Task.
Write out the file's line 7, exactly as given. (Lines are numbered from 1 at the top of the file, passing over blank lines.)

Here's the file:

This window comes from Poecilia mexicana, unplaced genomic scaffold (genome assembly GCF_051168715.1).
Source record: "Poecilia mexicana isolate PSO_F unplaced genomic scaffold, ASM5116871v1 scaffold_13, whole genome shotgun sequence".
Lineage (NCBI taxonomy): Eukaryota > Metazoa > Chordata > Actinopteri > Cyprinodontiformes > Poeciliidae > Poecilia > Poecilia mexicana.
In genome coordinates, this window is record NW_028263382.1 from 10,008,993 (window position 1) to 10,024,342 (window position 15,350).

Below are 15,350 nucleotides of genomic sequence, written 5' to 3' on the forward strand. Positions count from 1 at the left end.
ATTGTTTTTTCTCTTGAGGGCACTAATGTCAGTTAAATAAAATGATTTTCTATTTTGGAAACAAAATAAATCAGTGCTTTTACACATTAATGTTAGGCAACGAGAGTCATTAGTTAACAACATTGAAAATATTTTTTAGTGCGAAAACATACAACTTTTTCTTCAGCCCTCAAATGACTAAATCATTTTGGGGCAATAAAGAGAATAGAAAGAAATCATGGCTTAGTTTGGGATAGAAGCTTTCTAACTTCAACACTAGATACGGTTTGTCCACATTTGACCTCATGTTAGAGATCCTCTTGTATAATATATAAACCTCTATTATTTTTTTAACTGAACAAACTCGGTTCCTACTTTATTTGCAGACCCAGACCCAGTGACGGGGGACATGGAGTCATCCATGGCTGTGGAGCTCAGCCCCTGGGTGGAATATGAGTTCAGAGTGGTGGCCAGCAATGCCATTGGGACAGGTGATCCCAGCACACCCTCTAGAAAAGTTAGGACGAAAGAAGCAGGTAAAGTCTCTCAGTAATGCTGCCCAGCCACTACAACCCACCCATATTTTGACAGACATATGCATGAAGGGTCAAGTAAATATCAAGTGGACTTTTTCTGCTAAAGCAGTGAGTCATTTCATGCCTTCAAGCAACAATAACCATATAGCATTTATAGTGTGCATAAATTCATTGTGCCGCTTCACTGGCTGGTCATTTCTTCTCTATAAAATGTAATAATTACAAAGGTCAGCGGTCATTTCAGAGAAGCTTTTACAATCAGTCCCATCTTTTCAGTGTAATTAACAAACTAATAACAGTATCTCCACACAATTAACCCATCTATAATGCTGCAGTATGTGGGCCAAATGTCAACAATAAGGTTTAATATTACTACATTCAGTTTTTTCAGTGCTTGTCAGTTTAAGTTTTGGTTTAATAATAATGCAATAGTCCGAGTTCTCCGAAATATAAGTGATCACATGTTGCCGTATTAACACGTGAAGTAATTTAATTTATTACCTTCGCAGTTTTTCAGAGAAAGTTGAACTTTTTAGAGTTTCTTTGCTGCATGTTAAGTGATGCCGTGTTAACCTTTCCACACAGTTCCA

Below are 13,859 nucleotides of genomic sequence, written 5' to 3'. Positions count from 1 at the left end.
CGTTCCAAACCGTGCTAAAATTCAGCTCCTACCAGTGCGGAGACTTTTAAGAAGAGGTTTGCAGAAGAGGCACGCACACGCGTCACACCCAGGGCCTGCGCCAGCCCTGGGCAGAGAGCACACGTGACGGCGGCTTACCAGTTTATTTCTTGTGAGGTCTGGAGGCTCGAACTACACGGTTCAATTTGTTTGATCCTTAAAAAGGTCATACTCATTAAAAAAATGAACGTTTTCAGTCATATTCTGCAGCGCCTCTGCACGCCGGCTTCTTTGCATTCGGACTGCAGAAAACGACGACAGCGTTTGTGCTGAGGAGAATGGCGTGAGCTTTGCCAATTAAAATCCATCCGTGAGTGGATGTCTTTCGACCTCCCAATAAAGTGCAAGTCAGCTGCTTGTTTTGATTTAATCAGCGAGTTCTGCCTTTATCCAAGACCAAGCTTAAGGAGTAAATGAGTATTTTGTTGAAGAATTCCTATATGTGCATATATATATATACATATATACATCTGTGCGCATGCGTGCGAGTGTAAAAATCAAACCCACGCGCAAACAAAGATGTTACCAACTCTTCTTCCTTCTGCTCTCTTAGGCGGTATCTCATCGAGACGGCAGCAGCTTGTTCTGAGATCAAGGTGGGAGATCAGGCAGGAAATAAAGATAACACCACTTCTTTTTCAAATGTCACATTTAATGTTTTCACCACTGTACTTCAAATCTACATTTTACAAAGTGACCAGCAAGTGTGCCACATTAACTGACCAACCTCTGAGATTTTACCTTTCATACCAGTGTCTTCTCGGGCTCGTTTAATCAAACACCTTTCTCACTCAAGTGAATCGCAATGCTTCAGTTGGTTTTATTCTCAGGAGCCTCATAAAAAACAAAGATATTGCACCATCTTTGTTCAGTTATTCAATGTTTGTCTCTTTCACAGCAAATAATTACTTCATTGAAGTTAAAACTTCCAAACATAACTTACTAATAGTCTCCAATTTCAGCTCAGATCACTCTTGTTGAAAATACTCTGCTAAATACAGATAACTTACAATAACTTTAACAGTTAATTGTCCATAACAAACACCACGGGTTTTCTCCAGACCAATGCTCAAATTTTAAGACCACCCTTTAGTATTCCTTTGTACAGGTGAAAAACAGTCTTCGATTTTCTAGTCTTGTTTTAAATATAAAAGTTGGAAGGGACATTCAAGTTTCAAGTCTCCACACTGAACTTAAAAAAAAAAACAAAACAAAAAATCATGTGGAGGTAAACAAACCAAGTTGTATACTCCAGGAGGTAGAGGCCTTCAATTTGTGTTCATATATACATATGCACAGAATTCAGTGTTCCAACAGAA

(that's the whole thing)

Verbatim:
Below are 13,859 nucleotides of genomic sequence, written 5' to 3'. Positions count from 1 at the left end.